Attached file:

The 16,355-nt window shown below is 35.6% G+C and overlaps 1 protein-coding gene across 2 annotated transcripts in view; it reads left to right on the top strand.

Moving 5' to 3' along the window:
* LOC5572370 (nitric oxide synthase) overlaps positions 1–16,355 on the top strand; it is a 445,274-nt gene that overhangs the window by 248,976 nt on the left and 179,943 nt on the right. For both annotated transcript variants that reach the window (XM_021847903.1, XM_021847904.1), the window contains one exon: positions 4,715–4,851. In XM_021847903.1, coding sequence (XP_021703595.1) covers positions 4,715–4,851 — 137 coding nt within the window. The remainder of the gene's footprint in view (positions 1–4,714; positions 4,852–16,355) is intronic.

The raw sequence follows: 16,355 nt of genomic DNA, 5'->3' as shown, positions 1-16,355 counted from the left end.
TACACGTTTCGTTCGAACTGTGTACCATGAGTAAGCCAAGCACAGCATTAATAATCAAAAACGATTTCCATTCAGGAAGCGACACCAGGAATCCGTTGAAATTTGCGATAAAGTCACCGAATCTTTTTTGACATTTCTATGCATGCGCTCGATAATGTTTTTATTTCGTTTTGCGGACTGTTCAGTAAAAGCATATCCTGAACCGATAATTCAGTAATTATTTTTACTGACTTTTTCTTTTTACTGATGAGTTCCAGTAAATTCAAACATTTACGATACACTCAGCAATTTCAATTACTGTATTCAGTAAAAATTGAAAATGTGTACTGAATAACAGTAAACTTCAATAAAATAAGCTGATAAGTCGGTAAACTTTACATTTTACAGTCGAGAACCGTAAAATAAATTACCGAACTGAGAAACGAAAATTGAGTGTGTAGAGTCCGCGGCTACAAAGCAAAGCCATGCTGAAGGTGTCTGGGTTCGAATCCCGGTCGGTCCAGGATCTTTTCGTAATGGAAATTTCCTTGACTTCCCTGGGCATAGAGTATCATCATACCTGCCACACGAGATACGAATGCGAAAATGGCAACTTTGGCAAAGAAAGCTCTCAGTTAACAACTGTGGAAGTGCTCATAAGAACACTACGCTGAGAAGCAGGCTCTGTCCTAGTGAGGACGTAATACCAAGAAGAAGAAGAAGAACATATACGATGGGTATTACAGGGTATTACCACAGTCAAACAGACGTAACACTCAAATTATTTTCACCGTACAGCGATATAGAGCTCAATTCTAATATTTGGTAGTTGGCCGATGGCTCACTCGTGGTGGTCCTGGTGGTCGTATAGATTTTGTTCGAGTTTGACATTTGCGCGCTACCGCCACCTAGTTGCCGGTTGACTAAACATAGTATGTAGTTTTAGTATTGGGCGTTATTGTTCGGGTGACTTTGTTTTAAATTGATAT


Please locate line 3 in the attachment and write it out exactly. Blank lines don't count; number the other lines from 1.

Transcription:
* LOC5572370 (nitric oxide synthase) overlaps positions 1–16,355 on the top strand; it is a 445,274-nt gene that overhangs the window by 248,976 nt on the left and 179,943 nt on the right. For both annotated transcript variants that reach the window (XM_021847903.1, XM_021847904.1), the window contains one exon: positions 4,715–4,851. In XM_021847903.1, coding sequence (XP_021703595.1) covers positions 4,715–4,851 — 137 coding nt within the window. The remainder of the gene's footprint in view (positions 1–4,714; positions 4,852–16,355) is intronic.